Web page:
Credible (in that it is believable or supported by a believable source)
Emotional (in that it appeals to people feelings)
Story (in that it is told entirely in story form or that it utilizes stories for support)
Old Facebook Logo
The assertions made by the book apply at all levels of influence–from websites used by millions of people to one-on-one conversations. For instance, one specific question that this knowledge applies to is "why did Facebook, despite starting after MySpace which had many more users, overtake and completely obliterate it in the race to become the most-used online social network?"


Another one, which has yet to be answered is "who will win the brewing battle between Facebook and Google+?" But not only do the principles of stickiness apply at this large, macro level. They have applicability for the normal, day-to-day, common and mundane. Even in my humble and rural locale of Springhill, LA and the surrounding communities, teachers surely want to know ways that they could make the information they teach five days a week stay in the minds of their students.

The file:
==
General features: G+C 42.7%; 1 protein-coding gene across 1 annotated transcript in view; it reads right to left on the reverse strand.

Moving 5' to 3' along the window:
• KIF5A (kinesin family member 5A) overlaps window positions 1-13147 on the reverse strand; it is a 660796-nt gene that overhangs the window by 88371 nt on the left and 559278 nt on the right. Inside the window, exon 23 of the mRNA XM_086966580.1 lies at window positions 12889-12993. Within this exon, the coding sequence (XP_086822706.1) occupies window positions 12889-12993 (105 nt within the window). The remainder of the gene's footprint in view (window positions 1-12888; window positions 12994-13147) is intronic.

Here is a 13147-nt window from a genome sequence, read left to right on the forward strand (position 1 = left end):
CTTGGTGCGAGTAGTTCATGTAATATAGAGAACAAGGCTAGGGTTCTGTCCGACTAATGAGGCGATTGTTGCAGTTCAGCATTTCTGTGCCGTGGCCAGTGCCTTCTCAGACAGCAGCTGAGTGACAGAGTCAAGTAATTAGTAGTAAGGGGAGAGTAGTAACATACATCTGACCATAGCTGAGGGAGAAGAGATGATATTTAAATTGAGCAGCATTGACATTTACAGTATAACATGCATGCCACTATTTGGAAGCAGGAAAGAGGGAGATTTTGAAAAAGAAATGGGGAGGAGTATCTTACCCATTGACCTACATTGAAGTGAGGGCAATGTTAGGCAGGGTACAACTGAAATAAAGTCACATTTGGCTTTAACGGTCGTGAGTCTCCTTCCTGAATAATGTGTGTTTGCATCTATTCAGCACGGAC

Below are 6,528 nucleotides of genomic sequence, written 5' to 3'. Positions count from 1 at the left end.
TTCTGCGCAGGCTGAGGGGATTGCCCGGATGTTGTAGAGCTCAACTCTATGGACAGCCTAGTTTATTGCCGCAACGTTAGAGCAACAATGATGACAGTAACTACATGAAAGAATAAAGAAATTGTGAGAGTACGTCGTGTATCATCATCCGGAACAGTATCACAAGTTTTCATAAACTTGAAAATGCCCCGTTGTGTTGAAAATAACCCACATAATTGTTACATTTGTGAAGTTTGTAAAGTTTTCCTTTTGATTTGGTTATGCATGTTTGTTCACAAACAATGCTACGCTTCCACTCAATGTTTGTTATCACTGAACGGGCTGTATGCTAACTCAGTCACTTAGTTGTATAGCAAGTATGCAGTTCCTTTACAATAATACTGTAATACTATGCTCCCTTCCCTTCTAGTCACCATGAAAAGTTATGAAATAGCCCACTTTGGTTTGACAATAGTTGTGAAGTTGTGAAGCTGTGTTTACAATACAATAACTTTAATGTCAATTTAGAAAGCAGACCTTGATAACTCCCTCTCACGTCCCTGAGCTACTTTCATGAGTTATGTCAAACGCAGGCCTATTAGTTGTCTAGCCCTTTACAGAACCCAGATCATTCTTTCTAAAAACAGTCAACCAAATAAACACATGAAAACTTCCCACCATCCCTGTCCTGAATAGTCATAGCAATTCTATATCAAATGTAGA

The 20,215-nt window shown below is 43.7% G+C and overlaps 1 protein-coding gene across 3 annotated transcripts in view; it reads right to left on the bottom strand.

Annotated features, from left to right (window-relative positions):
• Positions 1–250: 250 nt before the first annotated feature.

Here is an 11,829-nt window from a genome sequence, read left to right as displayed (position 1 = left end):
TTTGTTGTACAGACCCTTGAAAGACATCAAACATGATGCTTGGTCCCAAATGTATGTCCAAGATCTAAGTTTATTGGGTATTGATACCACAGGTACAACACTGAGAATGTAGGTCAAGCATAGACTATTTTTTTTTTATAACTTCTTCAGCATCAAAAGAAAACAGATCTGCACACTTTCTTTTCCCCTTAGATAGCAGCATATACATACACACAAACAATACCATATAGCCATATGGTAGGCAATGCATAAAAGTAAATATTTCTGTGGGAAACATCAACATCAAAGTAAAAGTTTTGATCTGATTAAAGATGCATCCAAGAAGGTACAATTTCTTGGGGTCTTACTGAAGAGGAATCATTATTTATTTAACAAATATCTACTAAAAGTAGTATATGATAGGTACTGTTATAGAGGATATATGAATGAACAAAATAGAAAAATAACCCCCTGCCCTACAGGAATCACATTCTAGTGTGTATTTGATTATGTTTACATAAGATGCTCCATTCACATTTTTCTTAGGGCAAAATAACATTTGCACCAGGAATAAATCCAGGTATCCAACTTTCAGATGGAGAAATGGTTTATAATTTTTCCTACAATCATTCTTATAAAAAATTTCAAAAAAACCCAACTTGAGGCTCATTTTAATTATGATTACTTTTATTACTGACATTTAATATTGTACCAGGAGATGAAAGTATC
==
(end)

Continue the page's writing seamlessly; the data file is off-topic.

Yet the most profound and meaningful though which has yet entered my brain through reading the book is this: Jesus was a master at all of these principles. While there are at least some occasions we know of where He walked through the Old Testament verse by verse with his disciples (see Luke 24:27), most of the time He taught people in parables. Just think about it. Even if you are not familiar with the actual content of the New Testament, you have probably at least heard of some of the more familiar parables, such as "the Good Samaritan" or "the Prodigal Son." The titles are themselves an example of these principles at work, since Jesus Himself never used the titles. They arose as a result of familiarity with the stories. These two parables, out of the many that Jesus told, especially reveal how masterfully He utilized these principles. Let's focus on the Good Samaritan, which is in Luke 10:29-37. First, going in reverse order, it was a story. Secondly, it would have struck the emotions of any sensing human being as he or she could identify with the pain of the man being robbed and beaten. Thirdly, it would have been credible in its day, since robberies were fairly common on dessert roads. Fourth, it was concrete. By simply hearing the story, one can visualize the man being assaulted by the robbers as he is walking down the road, along with the Samaritan later treating the same man's wounds. Fifth, details of the story were certainly unexpected in that day and time as it would have been virtually inconceivable to most Jewish men that a Samaritan would help a Jew when a priest and Levite had already left him for dead. Finally, the simple, core idea emerges when Jesus asks the one who questioned Him, "which of these men was the neighbor to the man who fell among robbers," leaving him with no option but to realize that to be a neighbor was to be like the Samaritan.